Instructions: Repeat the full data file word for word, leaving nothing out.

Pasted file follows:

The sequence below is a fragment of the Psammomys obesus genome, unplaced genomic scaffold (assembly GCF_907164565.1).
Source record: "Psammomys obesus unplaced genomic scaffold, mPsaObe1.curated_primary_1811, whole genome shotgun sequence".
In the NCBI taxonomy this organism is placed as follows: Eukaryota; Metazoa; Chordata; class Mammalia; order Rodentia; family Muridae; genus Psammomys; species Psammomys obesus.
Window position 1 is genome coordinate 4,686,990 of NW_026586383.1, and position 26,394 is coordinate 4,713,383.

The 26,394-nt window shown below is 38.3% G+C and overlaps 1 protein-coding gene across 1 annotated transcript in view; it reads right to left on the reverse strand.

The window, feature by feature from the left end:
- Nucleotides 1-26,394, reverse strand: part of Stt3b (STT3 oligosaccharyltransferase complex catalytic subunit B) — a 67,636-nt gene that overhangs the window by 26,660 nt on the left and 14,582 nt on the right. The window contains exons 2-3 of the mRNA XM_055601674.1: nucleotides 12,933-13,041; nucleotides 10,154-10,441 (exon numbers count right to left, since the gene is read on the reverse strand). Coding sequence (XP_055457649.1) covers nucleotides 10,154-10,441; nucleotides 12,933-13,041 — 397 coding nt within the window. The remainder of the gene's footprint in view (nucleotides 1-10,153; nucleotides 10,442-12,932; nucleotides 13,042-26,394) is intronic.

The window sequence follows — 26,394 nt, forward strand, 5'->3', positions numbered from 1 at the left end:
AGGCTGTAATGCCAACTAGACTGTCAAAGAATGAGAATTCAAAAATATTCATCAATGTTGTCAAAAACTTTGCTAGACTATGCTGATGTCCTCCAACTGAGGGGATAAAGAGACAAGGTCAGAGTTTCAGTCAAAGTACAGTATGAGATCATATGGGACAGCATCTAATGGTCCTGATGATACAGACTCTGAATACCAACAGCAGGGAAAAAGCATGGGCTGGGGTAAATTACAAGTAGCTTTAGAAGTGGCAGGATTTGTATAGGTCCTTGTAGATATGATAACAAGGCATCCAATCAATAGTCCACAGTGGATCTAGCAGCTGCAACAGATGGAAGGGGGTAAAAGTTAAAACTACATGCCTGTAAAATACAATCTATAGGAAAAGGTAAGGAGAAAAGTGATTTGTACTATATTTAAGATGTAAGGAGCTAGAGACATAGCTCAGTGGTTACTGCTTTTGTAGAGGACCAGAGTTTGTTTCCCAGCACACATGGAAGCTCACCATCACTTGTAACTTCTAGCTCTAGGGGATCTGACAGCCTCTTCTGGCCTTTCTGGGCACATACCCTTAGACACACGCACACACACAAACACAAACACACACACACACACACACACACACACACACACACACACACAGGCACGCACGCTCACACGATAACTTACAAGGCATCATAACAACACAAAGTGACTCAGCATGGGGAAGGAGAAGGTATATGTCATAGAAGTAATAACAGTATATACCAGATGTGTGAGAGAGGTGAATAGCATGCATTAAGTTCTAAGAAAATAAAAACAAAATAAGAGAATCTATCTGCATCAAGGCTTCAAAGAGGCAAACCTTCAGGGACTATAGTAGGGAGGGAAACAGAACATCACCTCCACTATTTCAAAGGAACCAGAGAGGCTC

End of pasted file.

The sequence below is a fragment of the Psammomys obesus genome, unplaced genomic scaffold (assembly GCF_907164565.1).
Source record: "Psammomys obesus unplaced genomic scaffold, mPsaObe1.curated_primary_1811, whole genome shotgun sequence".
In the NCBI taxonomy this organism is placed as follows: Eukaryota; Metazoa; Chordata; class Mammalia; order Rodentia; family Muridae; genus Psammomys; species Psammomys obesus.
Window position 1 is genome coordinate 4,686,990 of NW_026586383.1, and position 26,394 is coordinate 4,713,383.

The 26,394-nt window shown below is 38.3% G+C and overlaps 1 protein-coding gene across 1 annotated transcript in view; it reads right to left on the reverse strand.

The window, feature by feature from the left end:
- Nucleotides 1-26,394, reverse strand: part of Stt3b (STT3 oligosaccharyltransferase complex catalytic subunit B) — a 67,636-nt gene that overhangs the window by 26,660 nt on the left and 14,582 nt on the right. The window contains exons 2-3 of the mRNA XM_055601674.1: nucleotides 12,933-13,041; nucleotides 10,154-10,441 (exon numbers count right to left, since the gene is read on the reverse strand). Coding sequence (XP_055457649.1) covers nucleotides 10,154-10,441; nucleotides 12,933-13,041 — 397 coding nt within the window. The remainder of the gene's footprint in view (nucleotides 1-10,153; nucleotides 10,442-12,932; nucleotides 13,042-26,394) is intronic.

The window sequence follows — 26,394 nt, forward strand, 5'->3', positions numbered from 1 at the left end:
AGGCTGTAATGCCAACTAGACTGTCAAAGAATGAGAATTCAAAAATATTCATCAATGTTGTCAAAAACTTTGCTAGACTATGCTGATGTCCTCCAACTGAGGGGATAAAGAGACAAGGTCAGAGTTTCAGTCAAAGTACAGTATGAGATCATATGGGACAGCATCTAATGGTCCTGATGATACAGACTCTGAATACCAACAGCAGGGAAAAAGCATGGGCTGGGGTAAATTACAAGTAGCTTTAGAAGTGGCAGGATTTGTATAGGTCCTTGTAGATATGATAACAAGGCATCCAATCAATAGTCCACAGTGGATCTAGCAGCTGCAACAGATGGAAGGGGGTAAAAGTTAAAACTACATGCCTGTAAAATACAATCTATAGGAAAAGGTAAGGAGAAAAGTGATTTGTACTATATTTAAGATGTAAGGAGCTAGAGACATAGCTCAGTGGTTACTGCTTTTGTAGAGGACCAGAGTTTGTTTCCCAGCACACATGGAAGCTCACCATCACTTGTAACTTCTAGCTCTAGGGGATCTGACAGCCTCTTCTGGCCTTTCTGGGCACATACCCTTAGACACACGCACACACACAAACACAAACACACACACACACACACACACACACACACACACACACACACAGGCACGCACGCTCACACGATAACTTACAAGGCATCATAACAACACAAAGTGACTCAGCATGGGGAAGGAGAAGGTATATGTCATAGAAGTAATAACAGTATATACCAGATGTGTGAGAGAGGTGAATAGCATGCATTAAGTTCTAAGAAAATAAAAACAAAATAAGAGAATCTATCTGCATCAAGGCTTCAAAGAGGCAAACCTTCAGGGACTATAGTAGGGAGGGAAACAGAACATCACCTCCACTATTTCAAAGGAACCAGAGAGGCTC